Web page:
König, H. L. Behavioral changes in human subjects associated with ELF electric fields. In ELF and VLF Electromagnetic Field Effects, ed. M. A. Persinger. New York: Plenum Press, 1974.
-------- . Biological effects of extremely low frequency electrical phenomena in the atmosphere. Interdiscip. Cycle Res. 2 (1971): 317-323.
-------- . ELF and VLF signal properties: Physical characteristics. In ELF and VLF Electromagnetic Field Effects, ed. M. A. Persinger, 9-34. New York: Plenum Press, 1974.
-------- . Environmental effects of atmospheric electric processes of very low frequency. USAF, Cambridge Research Laboratory, AF 19(628)-3880 T-G-232, January 1965. Transl.
Kopell, N. Reaction-diffusion equations and pattern formation. In Studies in Mathematical Biology, ed. S. A. Levin, 191-205. Washington, D.C.: Mathematics Association of America, 1978.
-------- . Waves, shocks, and target patterns in an oscillating chemical reagent. In Nonlinear Diffusion, ed. W. E. Fitzgibbon and H. F. Walker, 129-154. San Francisco Pitman, 1977.
Kornberg, H. A., et al. Health effects of occupational exposure to ELF fields. Second Annual Meeting, Bioelectromagnetics Society, San Antonio, Tex., Sept. 14-18, 1980.
Kouwenhoven, W. B., et al. Medical evaluation of men working in alternating current electric fields. IEEE Trans. Power Appar. Systems PAS-86, 4 (1967): 506.
Kreutzberg, G. W., ed. Physiology and Pathology of Dendrites. New York: Raven Press, 1975.
Krippner, S. Human Possibilities. New York: Doubleday Anchor Books, 1980.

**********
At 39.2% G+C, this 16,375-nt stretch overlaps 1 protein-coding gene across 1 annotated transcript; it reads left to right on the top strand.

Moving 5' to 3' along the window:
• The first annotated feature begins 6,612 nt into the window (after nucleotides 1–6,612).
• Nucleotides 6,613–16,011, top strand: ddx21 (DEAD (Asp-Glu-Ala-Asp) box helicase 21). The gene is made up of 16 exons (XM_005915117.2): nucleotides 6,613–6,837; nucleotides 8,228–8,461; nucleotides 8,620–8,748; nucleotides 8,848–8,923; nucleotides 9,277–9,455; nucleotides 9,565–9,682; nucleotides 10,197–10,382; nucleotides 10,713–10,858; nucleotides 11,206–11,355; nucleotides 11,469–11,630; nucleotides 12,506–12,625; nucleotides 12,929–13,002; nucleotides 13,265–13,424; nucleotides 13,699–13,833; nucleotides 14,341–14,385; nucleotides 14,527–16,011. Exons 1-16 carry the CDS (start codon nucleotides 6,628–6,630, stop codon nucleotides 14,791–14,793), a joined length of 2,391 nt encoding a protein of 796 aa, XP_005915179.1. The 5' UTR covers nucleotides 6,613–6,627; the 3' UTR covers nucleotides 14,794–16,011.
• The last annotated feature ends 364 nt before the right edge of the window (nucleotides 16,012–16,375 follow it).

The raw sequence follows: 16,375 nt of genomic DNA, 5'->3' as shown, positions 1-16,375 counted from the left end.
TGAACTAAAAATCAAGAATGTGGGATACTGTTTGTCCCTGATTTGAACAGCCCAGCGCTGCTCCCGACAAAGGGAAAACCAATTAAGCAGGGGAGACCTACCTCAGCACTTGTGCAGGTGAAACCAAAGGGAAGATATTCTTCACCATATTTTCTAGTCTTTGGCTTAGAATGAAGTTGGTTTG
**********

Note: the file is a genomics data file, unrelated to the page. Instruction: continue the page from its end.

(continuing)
Kritikos, H. N., and H. P. Schwan. Hot spots generated in conducting spheres by electromagnetic waves: Biological implications. IEEE Tracts. Biomed. Eng. 19 (1972): 53-58.
-------- , et al. Effects of RF fields on nervous activities. Proceedings, Microwave Power Symposium, 54- 65, Waterloo, Ontario, 1975.
Krumpe, P. E., and M. S. Tockman. Evaluation of the health of personnel working near Project Sanguine beta test facility from 1971 to 1972. USN, Naval Medical Research Unit no. 4, Great Lakes, Ill., December 1972.
Krushausl, J. A. Solitons in physics. In Solitons and Condensed Matter Physics, ed. A. R. Bishop and T. Schneider, 22-26. Berlin: Springer-Verlag, 1978.
Labes, M. M. Magnetic field coupling with liquid crystalline structures. In Magnetic Field Effect on Biological Systems, ed. T. S. Tenforde. New York: Plenum Press, 1978.
Lagunoff, D. The mechanism of histamine release from mast cells. Biochem. Pharmacol. 21 (1972): 1889-1896.
Lakhtakia, A., et al. Near-field absorption in prolate spheroidal models exposed to a small loop antenna of arbitrary orientation. Second Annual Meeting, Bioelectromagnetics Society, San Antonio, Tex., Sept. 14-18, 1980.
Large, D. B., and J. R. Wait. Theory of electromagnetic coupling phenomena in the earth-ionosphere cavity. J. Geophys. Res. 73 (1968): 4335-4362.
Lawrence, A. F., and W. R, Adey. Non-linear wave mechanisms in tissue-electromagnetic field interactions. DOE, Contract Report no. DE-A101-79 ET, 1979.
Lawrence, G. Electronics and brain control. Popular Electron. 4 (July 1973): 65.
Lawrence, J. H., et al., eds. Advances in Biological and Medical Physics, vols. 16-17. New York: Academic Press, 1978.
Lefever, R., and J. L. Denaubourg. On the changes in conductance and stability properties of electrically excitable membranes during voltage-clamp experiments. Adv. Chem. Phys. 29 (1975): 349-374.
Lehninger, A. L. The neuronal membrane. Proc. Nat. Acad. Sci. 60 (1968): 1069-1080.